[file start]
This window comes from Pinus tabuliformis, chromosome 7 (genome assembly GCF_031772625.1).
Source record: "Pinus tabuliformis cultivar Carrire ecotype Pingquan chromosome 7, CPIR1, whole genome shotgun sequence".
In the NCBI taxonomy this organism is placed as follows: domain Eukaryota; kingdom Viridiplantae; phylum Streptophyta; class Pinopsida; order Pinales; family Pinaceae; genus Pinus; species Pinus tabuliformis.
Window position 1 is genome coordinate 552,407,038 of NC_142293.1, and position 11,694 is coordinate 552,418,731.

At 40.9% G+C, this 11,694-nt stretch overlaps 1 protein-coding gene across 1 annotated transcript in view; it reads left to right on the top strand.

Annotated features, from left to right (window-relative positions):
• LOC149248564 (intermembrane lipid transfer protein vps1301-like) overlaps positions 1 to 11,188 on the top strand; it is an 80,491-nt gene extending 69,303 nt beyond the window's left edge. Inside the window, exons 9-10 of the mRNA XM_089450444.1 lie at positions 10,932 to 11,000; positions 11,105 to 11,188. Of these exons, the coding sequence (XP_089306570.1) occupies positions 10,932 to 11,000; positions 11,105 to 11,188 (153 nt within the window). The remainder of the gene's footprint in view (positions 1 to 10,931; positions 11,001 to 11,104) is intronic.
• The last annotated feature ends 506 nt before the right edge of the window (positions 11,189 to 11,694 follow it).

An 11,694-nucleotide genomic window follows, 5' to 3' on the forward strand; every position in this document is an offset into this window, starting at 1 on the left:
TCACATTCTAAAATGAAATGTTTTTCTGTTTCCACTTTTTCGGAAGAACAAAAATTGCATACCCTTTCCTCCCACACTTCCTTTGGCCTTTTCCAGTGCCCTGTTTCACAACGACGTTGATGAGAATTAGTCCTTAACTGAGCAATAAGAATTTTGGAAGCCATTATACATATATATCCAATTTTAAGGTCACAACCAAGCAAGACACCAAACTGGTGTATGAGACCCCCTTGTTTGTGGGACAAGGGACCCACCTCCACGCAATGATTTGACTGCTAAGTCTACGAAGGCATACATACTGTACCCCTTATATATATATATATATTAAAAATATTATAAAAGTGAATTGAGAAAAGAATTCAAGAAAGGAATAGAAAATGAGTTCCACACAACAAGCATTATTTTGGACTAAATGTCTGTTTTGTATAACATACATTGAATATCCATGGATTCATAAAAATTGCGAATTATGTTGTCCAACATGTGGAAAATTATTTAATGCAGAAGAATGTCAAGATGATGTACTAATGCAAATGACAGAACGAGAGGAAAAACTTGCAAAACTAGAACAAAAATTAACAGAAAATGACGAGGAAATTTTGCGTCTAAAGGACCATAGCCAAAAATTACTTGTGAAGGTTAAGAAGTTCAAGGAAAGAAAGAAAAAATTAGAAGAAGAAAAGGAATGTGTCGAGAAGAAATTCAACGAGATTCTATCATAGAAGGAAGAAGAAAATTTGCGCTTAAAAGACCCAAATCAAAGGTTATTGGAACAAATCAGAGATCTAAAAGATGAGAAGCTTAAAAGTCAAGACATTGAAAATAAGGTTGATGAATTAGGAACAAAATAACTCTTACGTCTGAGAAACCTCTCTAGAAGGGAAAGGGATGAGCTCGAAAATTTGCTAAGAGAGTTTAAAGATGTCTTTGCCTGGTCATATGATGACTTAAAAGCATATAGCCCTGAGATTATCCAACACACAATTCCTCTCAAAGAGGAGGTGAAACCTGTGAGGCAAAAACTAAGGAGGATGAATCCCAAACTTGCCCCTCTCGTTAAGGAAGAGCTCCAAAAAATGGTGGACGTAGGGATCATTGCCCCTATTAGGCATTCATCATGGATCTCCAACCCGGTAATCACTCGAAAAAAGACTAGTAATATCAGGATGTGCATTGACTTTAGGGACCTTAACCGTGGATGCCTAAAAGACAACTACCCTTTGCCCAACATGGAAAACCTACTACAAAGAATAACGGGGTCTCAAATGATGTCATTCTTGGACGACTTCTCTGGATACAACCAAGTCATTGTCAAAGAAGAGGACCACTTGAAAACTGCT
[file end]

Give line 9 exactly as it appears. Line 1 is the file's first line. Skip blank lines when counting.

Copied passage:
An 11,694-nucleotide genomic window follows, 5' to 3' on the forward strand; every position in this document is an offset into this window, starting at 1 on the left: